Include in your communication a request for stakeholders to contact you immediately if you have misinterpreted their requirements. Avoid circulating this document to people who are not directly interested or involved in the project. Remember the greater the number of participants, the greater the interference potential and the lower the chance of achieving alignment.
In your document, ensure you detail the following as simply and directly as possible:
- The problem, or your best current understanding of the problem.
- Project objectives, including the benefits your stakeholders are hoping to achieve from the project. Where ever possible, focus on quantifiable benefits instead of the more intangible ones. Unquantifiable benefits leads to ambiguity which leads to stakeholder dissatisfaction. If you can’t quantify a benefit then you can’t measure your progress towards achieving it.
- Specific project deliverables; what you and your team will deliver, such as a report, a negotiated contract, or a specific list of recommendations,
- Project boundaries. Some projects are like chasing a rabbit down a burrow. The deeper you get, the more burrows you find. Ring fence the project or you may find yourself hunting forever.
- Project confidentiality. What information can be shared with who? Who should the final project report be distributed to?
- Resources required for the project including any commitments from stakeholders, support from senior managers or involvement from other parties. Include details on staff to be contacted, type of information to be made available etc.
- Details of the project management team, including roles and contact details.
- Project schedule or Gantt chart showing starting date, milestones and proposed end date. Include key meetings and other shared events such as deadlines for the supply of information. If you do draw up a Gantt chart, it’s also useful to translate it into a simple list of milestones for non-technical readers.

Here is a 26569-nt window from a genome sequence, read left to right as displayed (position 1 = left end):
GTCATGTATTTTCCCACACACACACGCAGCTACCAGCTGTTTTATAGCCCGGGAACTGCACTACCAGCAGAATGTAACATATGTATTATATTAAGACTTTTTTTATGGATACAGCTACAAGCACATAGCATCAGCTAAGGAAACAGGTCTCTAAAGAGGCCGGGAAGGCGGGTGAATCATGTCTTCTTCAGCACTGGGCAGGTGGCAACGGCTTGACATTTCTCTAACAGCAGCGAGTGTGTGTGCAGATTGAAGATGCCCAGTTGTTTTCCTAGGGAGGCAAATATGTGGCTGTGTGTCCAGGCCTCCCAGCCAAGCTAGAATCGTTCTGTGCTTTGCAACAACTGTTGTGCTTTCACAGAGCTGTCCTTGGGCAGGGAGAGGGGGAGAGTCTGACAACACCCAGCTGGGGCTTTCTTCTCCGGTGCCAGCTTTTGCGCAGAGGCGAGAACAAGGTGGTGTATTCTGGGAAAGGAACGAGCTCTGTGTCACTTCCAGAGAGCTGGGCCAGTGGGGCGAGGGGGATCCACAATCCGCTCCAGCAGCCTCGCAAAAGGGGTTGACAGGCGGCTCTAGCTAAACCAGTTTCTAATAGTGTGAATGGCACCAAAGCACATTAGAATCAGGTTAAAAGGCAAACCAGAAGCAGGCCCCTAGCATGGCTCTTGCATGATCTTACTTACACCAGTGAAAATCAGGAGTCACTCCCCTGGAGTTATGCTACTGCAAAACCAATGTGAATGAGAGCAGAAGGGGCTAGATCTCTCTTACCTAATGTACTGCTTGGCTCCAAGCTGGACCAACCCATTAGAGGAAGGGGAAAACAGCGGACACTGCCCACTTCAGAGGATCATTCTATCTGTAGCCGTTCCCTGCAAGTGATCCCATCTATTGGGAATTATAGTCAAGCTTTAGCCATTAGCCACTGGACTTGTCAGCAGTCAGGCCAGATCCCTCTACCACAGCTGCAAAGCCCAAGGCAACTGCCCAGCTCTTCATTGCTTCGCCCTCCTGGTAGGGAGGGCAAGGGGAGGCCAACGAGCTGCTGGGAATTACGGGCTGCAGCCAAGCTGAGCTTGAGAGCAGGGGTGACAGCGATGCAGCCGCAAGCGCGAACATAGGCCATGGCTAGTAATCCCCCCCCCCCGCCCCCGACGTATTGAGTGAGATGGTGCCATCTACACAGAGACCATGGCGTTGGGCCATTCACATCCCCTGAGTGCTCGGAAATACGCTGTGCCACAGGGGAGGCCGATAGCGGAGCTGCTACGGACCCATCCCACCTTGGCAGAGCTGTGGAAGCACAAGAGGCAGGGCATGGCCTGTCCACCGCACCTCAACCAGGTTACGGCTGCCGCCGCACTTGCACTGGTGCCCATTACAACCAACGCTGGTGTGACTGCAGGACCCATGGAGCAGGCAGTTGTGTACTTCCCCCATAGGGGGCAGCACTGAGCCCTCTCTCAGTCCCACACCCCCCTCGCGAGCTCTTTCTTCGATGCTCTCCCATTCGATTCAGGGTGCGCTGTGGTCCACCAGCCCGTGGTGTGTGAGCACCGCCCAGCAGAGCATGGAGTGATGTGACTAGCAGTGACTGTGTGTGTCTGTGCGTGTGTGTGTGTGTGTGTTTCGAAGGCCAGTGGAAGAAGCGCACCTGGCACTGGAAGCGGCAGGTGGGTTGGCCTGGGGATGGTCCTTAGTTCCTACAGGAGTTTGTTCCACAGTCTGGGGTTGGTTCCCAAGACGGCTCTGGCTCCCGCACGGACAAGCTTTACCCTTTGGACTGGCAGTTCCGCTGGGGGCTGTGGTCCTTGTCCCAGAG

- Cost Benefit Analysis. As clearly and as simply as possible, articulate the project’s envisaged benefits and estimated costs. Depending on your company policy, you may be required to conduct a Return On Investment (ROI) analysis and compare this to project benchmarks or capital costs. Other types of analysis may also be required. Talk to your corporate financial team, determine their requirements and preferably obtain a project evaluation template. Remember to state your assumptions clearly and include copies of your calculations.
If you decide not to go ahead, after discussing this with your boss, personally contact stakeholders and let them know your reasons. Be polite, be authentic and once again, circulate only to those with a direct interest or involvement in the project.
Repeat Steps 2 to 4 if required
Having come to the end of Step 4, it may now be apparent that the definition of the problem (Step 2), degree to which the problem needs to be solved (Step 3) or everybody’s interests (this step) may be out of alignment or in conflict to one another. In this case, you need to repeat the Step 2 to Step 4 cycle until such time that all the components are bought into line.